National Health Accounts report shows out-of-pocket expenses down, but still significantly higher than global average
India’s total health expenditure went down from 3.9 per cent of the Gross Domestic Product (GDP) in 2013-14 to 3.2 per cent in 2018-19, according to the latest national health estimates.
Total health expenditure is the money spent by the government, people, private entities and external funding. The report, National Health Accounts Estimates 2018-19, was released September 12, 2022.
The trend was mirrored by the Union government, whose expenditure on healthcare went down to 1.28 per cent of the GDP in 2018-19 from the previous year’s figure of 1.35 per cent.
As the total healthcare expenditure has increased from 29 per cent in 2014-15 to 40.6 per cent in 2018-19, the decline is even more pronounced.
Out-of-pocket expenditure on healthcare by households — a key reason pushing Indians into poverty — has declined by 16 percentage points, from 64.2 per cent to 48.2 per cent in the same period. It was even higher in 2004-2005, at 69.4 per cent.
While this is a welcome improvement, the figure remains significantly higher than the global average, which stands at 18.1 per cent in 2019, as per the World Bank.
A closer look at the data reveals wide state-wise disparities. In Uttar Pradesh, out-of-pocket health expenditure accounts for 71.3 per cent of the state’s total health expenditure (THE). The state government is responsible for only 24.8 per cent of THE.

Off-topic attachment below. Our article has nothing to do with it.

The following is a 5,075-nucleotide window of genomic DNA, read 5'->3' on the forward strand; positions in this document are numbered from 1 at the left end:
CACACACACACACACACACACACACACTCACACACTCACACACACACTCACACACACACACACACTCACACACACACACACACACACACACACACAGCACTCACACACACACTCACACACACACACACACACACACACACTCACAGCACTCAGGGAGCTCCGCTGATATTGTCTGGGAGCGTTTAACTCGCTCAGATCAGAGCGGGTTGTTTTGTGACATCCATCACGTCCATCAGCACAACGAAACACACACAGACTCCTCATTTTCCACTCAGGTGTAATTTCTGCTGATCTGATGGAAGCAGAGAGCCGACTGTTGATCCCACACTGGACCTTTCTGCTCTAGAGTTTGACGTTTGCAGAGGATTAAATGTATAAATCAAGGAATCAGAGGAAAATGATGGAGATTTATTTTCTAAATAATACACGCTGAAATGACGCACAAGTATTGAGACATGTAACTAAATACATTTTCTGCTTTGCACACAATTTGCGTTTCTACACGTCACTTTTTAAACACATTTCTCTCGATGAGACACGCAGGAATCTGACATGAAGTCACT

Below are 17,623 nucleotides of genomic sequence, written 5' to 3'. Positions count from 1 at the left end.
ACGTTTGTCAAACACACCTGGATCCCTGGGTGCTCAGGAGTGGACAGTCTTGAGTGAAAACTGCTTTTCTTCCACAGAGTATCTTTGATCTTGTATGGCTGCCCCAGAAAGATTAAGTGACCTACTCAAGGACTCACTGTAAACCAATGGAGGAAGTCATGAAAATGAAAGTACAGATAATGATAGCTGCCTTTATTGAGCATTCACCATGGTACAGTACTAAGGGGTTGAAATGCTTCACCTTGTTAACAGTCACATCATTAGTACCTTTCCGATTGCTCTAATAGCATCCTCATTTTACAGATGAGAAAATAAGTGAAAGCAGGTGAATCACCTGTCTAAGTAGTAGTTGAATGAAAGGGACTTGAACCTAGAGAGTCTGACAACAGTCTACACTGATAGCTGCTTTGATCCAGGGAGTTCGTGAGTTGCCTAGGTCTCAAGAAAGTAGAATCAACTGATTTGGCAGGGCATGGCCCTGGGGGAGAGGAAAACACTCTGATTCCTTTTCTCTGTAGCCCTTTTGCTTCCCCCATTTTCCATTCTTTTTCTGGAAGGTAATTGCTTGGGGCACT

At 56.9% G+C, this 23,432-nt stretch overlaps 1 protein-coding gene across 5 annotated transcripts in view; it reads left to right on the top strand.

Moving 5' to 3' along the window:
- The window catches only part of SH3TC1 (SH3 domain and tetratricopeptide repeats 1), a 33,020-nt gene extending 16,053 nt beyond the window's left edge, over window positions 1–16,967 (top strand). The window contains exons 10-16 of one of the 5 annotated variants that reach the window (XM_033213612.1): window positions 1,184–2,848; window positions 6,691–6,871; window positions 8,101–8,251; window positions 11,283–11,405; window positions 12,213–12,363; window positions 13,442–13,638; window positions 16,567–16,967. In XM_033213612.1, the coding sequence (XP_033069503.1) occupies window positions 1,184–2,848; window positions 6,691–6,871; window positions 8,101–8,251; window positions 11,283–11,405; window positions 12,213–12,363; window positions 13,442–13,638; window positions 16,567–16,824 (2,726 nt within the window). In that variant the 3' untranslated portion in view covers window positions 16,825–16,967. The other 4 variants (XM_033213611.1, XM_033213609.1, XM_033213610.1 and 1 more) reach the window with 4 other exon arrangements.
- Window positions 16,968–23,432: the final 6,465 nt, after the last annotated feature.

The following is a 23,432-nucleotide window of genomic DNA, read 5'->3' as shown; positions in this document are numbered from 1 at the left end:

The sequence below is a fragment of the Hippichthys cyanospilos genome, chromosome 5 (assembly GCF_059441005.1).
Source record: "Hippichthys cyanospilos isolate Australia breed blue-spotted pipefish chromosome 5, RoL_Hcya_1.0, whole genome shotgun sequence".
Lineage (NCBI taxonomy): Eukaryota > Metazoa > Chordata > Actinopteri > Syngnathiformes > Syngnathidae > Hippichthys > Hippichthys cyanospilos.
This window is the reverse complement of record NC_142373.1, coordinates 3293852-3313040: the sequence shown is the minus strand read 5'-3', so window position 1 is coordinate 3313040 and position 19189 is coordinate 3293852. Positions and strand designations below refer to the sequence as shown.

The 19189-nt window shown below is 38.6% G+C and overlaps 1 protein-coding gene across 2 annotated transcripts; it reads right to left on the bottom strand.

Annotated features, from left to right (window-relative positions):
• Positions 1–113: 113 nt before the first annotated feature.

Other states with a high out-of-pocket health expenditure share are West Bengal (68.7 per cent of THE), Punjab (65.5 per cent), Odisha (53.2 per cent), Telangana (48 per cent) and Himachal Pradesh (45.8 per cent).
The economic burden of healthcare in India is largely borne by households that contribute Rs 3,24,717 crore to the current healthcare expenditure. The Union government’s share is Rs 63,256 crore, the state governments’ share is Rs 1,06,056 crore and local bodies contribute Rs 5,451 crore. Non-governmental organisations spend Rs 8,484 crore, while external/donor funding contributes about Rs 2,493 crore.
NHA statistics are critical because they answer “important policy questions such as what are the sources of healthcare expenditures, who manages these, who provides health care services, and which services are utilised,” the report noted.
The figures are estimated based on the global standard framework — System of Health Accounts 2011 (SHA 2011) — such that comparisons in healthcare expenditure of different countries across the board can be conducted.
More than half of the government’s current expenditure (55 per cent) has been on strengthening primary healthcare centres. “This not only ensures quality services at the grassroots level but also reduces the chances of ailments requiring secondary or tertiary health care services,” said Rajesh Bhushan, health secretary, in a September 12 statement.
The increase in social security expenditure of THE — up from 6 per cent in 2013-2014 to 9.6 per cent in 2018-2019 — reflects steps taken to achieve universal health coverage in the country, the health secretary stated.
“This is a significant increase, which shows that the common people of India are better equipped and better provided in terms of healthcare at their doorstep and making health more accessible,” Bhushan said.
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